Ants, beetles, grasshoppers, scorpions—a plethora of insects (and their larvae) are eaten in countries the world over. I’ve been to markets in Hong Kong and Bangkok where fried insects (including fat, swollen silk pupae and whole fried scorpions) were as common as bundles of kai lan and bok choy. Yet in Western culture, even the thought of eating insects is often met with disgust.

A few years ago, the UN Food & Agriculture Organization (FAO) recognized that in order to meet future food demands, alternative food sources must be explored. In collaboration with Wageningen University in the Netherlands, FAO conducted a research into the viability of insects as a protein food source, which culminated in the 2013 publication Edible Insects—Future Prospects for Food and Feed Security: “To meet the food and nutrition challenges of today [..] and tomorrow, what we eat and how we produce it needs to be re-evaluated.”

The global discussion about the need to address the unsustainable demand for popular proteins like beef is zooming in on edible insects. Entomophagy, or the consumption of insects, is a hot topic—and not because it is cool to try weird foods. Easy to farm without the massive carbon footprint of conventional meats and with zero waste (you eat the whole thing), insects are also high in protein and other nutrients including calcium, iron and vitamin A.

Still, in a society that prefers its meat to be as disconnected as possible from the animal it came from—skinless, boneless, headless— critters with antennae, eyes and little legs are not likely to become a national staple. So how can we raise insects’ profile as a desirable protein?

Key is how it appears to the uninitiated. Similar to how you wouldn’t put a cow on the table for everyone to dig in, insect needs to be treated like an ingredient and prepared to make it delicious.

Insect products like protein bars, granola and crispy snacks are on the market already, like the jars of Mealworm Bolognese and Cricket Arrabiata from One Hop Kitchen. It’s part of C-fu Foods, a company founded by Cornell food science graduate Lee Cadesky and brother Eli. Cadesky developed a “cricket tofu” (c-fu) in 2014 while at the university. The sauces are made with that cricket tofu, now marketed as Textured Insect Protein (TIP). TIP can be made with any edible insect and used, for instance, to make burger patties.

My own experience with insects processed into a food product goes back to 2012 when I was at Slow Food’s international food fair. The Nordic Food Lab (the culinary research team of celebrated Chef René Redzepi at Noma restaurant in Copenhagen, Denmark) presented a grasshopper garum. It was part of their ongoing research into the “deliciousness of insects”. It tasted just like fish sauce to me. The recipe— grasshoppers, fermented pearl barley koji, filtered water and salt, all mixed in a blender and left to ferment for 10 weeks—can be found among the many documents in the Nordic Food Lab’s Bug Folio, along with other recipes like bee larvae ceviche and moth mousse.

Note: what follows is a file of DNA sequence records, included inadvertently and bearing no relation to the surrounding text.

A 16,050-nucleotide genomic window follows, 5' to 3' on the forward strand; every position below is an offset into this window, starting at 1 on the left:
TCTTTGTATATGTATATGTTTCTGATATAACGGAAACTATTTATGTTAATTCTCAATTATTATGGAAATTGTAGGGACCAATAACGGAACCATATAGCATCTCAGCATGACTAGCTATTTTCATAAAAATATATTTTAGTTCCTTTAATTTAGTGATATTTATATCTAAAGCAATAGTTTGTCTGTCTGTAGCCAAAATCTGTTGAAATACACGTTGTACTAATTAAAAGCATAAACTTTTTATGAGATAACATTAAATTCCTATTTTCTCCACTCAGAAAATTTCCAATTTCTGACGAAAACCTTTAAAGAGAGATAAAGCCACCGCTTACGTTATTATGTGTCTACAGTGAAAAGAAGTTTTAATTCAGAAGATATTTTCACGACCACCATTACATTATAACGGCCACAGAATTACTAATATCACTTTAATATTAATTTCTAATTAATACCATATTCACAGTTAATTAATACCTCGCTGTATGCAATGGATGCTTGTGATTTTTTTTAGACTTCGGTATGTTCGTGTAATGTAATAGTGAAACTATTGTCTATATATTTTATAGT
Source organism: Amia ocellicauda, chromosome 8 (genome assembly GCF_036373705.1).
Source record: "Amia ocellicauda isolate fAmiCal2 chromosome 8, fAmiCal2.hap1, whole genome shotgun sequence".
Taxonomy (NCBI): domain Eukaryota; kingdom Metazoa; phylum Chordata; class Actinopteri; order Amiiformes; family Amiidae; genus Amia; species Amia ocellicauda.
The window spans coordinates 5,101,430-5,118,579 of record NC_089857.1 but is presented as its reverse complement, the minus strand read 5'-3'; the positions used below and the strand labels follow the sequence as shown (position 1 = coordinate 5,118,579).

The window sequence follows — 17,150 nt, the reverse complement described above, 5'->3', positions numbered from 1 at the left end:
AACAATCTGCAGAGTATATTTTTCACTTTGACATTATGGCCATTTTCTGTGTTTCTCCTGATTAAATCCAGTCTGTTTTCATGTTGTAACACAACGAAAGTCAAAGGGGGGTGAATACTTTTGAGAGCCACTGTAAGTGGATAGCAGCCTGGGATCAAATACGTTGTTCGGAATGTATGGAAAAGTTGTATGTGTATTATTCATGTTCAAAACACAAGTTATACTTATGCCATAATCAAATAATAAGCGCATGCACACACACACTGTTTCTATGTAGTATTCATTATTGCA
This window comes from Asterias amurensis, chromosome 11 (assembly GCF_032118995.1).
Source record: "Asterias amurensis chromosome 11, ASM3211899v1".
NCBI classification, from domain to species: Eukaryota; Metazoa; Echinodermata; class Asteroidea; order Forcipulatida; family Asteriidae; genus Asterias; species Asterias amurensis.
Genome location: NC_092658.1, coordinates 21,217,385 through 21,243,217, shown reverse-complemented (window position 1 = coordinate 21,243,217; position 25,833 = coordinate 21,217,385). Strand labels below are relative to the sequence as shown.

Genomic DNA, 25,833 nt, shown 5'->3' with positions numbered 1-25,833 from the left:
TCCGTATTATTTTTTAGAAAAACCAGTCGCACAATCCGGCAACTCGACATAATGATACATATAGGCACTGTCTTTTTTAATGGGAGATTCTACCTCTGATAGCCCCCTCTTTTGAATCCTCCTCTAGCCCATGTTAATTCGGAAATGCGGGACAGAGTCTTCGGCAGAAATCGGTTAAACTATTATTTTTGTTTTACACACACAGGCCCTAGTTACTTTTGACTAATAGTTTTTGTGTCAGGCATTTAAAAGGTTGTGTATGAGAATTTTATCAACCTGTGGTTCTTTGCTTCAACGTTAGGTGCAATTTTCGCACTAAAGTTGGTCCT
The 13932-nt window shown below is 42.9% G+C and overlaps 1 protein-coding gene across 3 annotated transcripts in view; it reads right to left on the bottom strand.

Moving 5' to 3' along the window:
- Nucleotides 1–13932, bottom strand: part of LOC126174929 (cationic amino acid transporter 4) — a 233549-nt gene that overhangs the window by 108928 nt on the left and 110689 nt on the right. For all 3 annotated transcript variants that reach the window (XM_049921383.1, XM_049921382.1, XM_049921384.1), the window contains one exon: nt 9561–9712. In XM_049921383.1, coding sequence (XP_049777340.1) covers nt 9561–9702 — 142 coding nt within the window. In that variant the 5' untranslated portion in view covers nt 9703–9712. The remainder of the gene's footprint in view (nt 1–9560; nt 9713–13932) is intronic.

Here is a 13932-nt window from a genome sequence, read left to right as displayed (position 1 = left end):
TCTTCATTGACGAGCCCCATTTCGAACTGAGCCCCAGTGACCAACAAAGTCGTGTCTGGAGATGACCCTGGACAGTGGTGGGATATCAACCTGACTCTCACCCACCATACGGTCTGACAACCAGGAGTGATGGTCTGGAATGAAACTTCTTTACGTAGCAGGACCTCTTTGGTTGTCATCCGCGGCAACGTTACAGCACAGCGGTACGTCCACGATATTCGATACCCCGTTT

Consumers who order and use whole or ground crickets in their home kitchens can find a host of enticing recipes, from cricket spring rolls, cheddar cricket biscuits, black bean cricket taquitos and cricket bibimbap to banana cricket bread and chocolate cricket cookies.

For Houston’s Chef Hugo Ortega (Hugo’s, Caracol, Xochi), entomophagy is in his blood. He grew up in the mountains near Oaxaca, Mexico, cooking with his grandmother and acquiring a natural taste for gusano, escamoles, chapulines, known in English as agave worms, ant larvae and grasshoppers. Wrapped in a handmade tortilla with a dark, spicy mole, herbs and guacamole, anything would taste good, right?

“In Pre-Columbian times, I believe the diet was quite simple, and bugs played a big role in cooking.” Chef Ortega casually nibbles on a handful of chapulines as he talks. The chef came to the University of Houston’s Conrad N. Hilton College to talk about insects in his cuisine, and to cook them for a tasting.

“The best way to cook the insect,” he said, “is a little white onion in hot oil, add the insects and finish with a little cilantro and a pinch of salt.” He rolled a spoonful of ants in the hot skillet as he talked, then dropped them in a masa tartlet and finished them with a spicy mole sauce. Behind him, students of the Hilton College plated the little ant tartlets and passed them around. Curiosity (and perhaps even drooling over the tempting-looking tartlets) won everyone over and the insect bites disappeared without a trace. The same thing happened when Chef Ortega sent out tasting plates of his chapulines tacos: roasted grasshoppers nestled in chipotle-tomatillo salsa and topped with guacamole.

“If I wanted to cook insects at home, where could I buy them?” one of the students asked the James Beard Award–winning chef. “Come to Oaxaca!” he laughed.

chapulines (grasshoppers)

The full article, Exploring The Deliciousness Of Insects, was published in the Spring 2018 issue of Edible Houston